Senate Republicans released their version of the tax reform plan that differs from the House of Representatives’ proposal in regard to the controversial decision to cut the mortgage interest deduction.
The Senate plan would main deductions on interest for mortgage debt for up to $1 million. The House plan proposed slashing that cap to $500,000, which created a major rebuke from housing and mortgage industry groups.
However, the Senate plan mirrors its House counterpart by eliminating federal deductions for state and local taxes. This also raised a hue and cry from housing and mortgage groups, as well as objections from some legislators in states with high property taxes.
Among the more contentious non-housing elements, the Senate plan would delay the proposed reduction in the corporate tax rate from 35 percent to 20 percent until 2019, whereas the House version seeks to put this in effect in 2018. The Senate plan maintains the current seven individual income tax brackets, whereas the House plan seeks to shrink that number to three brackets. Both plans aim to nearly double the standard deduction to $12,000 for individuals and $24,000 for married couples. And the Senate plan maintains the estate tax while doubling its exemptions, but the House plan repeals the estate tax after six years.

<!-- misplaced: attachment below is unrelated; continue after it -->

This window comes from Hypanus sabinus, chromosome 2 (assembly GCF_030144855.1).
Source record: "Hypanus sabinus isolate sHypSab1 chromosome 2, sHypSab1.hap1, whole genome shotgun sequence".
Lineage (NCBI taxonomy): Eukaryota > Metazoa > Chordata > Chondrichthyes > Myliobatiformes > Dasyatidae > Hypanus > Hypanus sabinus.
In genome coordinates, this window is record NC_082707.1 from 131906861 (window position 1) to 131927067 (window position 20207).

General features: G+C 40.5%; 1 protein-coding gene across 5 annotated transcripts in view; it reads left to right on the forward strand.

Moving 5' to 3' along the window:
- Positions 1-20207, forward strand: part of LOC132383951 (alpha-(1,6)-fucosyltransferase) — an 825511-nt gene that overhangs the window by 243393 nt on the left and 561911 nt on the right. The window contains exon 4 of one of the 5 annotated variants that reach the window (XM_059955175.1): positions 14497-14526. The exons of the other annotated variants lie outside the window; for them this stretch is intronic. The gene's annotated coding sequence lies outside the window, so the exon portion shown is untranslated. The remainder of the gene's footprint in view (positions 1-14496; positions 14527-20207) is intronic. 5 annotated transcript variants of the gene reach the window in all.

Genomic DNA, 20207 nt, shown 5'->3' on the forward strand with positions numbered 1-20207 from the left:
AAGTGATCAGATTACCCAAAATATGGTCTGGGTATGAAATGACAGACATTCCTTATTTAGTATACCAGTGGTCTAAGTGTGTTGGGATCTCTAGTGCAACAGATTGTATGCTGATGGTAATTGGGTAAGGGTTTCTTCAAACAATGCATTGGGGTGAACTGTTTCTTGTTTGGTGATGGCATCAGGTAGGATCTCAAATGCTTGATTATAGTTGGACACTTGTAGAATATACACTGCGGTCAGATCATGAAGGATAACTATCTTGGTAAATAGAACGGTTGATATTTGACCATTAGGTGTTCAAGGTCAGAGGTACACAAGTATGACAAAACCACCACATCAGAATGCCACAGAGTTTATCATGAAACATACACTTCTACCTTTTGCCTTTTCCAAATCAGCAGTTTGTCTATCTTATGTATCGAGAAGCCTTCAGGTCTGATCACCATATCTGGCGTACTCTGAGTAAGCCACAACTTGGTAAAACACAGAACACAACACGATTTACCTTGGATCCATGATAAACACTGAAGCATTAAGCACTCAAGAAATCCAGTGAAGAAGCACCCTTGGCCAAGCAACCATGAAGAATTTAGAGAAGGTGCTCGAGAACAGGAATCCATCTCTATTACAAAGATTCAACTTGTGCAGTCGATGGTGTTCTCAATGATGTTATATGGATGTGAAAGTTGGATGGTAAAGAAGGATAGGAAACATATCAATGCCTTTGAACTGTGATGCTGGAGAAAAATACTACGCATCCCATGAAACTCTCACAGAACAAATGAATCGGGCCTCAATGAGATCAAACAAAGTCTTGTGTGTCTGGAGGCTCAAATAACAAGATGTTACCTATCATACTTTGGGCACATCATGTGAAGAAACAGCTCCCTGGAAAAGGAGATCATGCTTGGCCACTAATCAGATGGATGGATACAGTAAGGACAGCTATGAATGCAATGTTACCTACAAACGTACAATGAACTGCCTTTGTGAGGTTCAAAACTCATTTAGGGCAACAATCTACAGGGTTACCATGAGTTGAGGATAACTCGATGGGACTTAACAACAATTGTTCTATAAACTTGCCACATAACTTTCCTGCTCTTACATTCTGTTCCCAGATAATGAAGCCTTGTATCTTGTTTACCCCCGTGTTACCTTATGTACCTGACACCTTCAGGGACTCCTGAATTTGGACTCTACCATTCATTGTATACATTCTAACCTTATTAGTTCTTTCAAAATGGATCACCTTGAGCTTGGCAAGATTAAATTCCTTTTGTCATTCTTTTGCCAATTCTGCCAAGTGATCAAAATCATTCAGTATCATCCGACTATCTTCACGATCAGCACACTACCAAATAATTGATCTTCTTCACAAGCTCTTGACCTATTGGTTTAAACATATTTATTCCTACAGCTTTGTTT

The House Ways and Means Committee voted today to advance its tax bill, and House Majority Leader Rep. Kevin McCarthy (R-CA) is seeking a full House would vote on its bill next week.